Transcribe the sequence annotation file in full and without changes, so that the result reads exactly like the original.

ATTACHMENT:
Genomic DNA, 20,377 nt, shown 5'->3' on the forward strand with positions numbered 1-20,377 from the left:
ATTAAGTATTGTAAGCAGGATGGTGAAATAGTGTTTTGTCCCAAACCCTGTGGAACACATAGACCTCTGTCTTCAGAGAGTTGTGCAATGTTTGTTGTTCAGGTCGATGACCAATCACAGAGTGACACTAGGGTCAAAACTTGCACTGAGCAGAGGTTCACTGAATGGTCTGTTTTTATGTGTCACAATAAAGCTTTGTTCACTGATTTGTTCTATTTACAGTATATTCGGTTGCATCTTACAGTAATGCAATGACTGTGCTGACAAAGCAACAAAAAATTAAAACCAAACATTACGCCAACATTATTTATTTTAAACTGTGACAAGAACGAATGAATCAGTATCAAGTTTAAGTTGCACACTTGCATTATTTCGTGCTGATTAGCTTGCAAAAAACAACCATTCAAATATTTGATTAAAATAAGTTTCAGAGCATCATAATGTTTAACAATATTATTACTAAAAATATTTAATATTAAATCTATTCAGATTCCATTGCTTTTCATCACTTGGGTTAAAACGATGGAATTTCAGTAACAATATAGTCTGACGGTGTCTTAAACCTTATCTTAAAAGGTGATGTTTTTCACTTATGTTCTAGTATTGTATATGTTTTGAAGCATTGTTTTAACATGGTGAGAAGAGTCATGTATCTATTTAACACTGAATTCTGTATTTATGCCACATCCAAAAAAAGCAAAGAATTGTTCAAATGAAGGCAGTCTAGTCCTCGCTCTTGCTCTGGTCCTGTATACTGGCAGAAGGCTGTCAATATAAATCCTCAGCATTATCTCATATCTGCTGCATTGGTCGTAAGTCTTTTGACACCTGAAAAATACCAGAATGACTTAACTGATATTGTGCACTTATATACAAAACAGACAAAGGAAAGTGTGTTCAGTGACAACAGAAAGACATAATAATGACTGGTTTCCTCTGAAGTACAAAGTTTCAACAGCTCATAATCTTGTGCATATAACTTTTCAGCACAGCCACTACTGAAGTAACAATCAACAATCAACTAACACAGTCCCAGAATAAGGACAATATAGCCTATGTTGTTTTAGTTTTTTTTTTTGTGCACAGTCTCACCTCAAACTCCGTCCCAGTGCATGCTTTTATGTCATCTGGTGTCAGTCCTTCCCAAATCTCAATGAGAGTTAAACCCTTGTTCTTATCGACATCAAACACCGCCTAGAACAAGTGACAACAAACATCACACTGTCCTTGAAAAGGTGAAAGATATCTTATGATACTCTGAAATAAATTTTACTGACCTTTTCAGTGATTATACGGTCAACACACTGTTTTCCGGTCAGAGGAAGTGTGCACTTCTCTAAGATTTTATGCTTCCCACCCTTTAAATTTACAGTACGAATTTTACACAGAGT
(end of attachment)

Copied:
Genomic DNA, 20,377 nt, shown 5'->3' on the forward strand with positions numbered 1-20,377 from the left:
ATTAAGTATTGTAAGCAGGATGGTGAAATAGTGTTTTGTCCCAAACCCTGTGGAACACATAGACCTCTGTCTTCAGAGAGTTGTGCAATGTTTGTTGTTCAGGTCGATGACCAATCACAGAGTGACACTAGGGTCAAAACTTGCACTGAGCAGAGGTTCACTGAATGGTCTGTTTTTATGTGTCACAATAAAGCTTTGTTCACTGATTTGTTCTATTTACAGTATATTCGGTTGCATCTTACAGTAATGCAATGACTGTGCTGACAAAGCAACAAAAAATTAAAACCAAACATTACGCCAACATTATTTATTTTAAACTGTGACAAGAACGAATGAATCAGTATCAAGTTTAAGTTGCACACTTGCATTATTTCGTGCTGATTAGCTTGCAAAAAACAACCATTCAAATATTTGATTAAAATAAGTTTCAGAGCATCATAATGTTTAACAATATTATTACTAAAAATATTTAATATTAAATCTATTCAGATTCCATTGCTTTTCATCACTTGGGTTAAAACGATGGAATTTCAGTAACAATATAGTCTGACGGTGTCTTAAACCTTATCTTAAAAGGTGATGTTTTTCACTTATGTTCTAGTATTGTATATGTTTTGAAGCATTGTTTTAACATGGTGAGAAGAGTCATGTATCTATTTAACACTGAATTCTGTATTTATGCCACATCCAAAAAAAGCAAAGAATTGTTCAAATGAAGGCAGTCTAGTCCTCGCTCTTGCTCTGGTCCTGTATACTGGCAGAAGGCTGTCAATATAAATCCTCAGCATTATCTCATATCTGCTGCATTGGTCGTAAGTCTTTTGACACCTGAAAAATACCAGAATGACTTAACTGATATTGTGCACTTATATACAAAACAGACAAAGGAAAGTGTGTTCAGTGACAACAGAAAGACATAATAATGACTGGTTTCCTCTGAAGTACAAAGTTTCAACAGCTCATAATCTTGTGCATATAACTTTTCAGCACAGCCACTACTGAAGTAACAATCAACAATCAACTAACACAGTCCCAGAATAAGGACAATATAGCCTATGTTGTTTTAGTTTTTTTTTTTGTGCACAGTCTCACCTCAAACTCCGTCCCAGTGCATGCTTTTATGTCATCTGGTGTCAGTCCTTCCCAAATCTCAATGAGAGTTAAACCCTTGTTCTTATCGACATCAAACACCGCCTAGAACAAGTGACAACAAACATCACACTGTCCTTGAAAAGGTGAAAGATATCTTATGATACTCTGAAATAAATTTTACTGACCTTTTCAGTGATTATACGGTCAACACACTGTTTTCCGGTCAGAGGAAGTGTGCACTTCTCTAAGATTTTATGCTTCCCACCCTTTAAATTTACAGTACGAATTTTACACAGAGT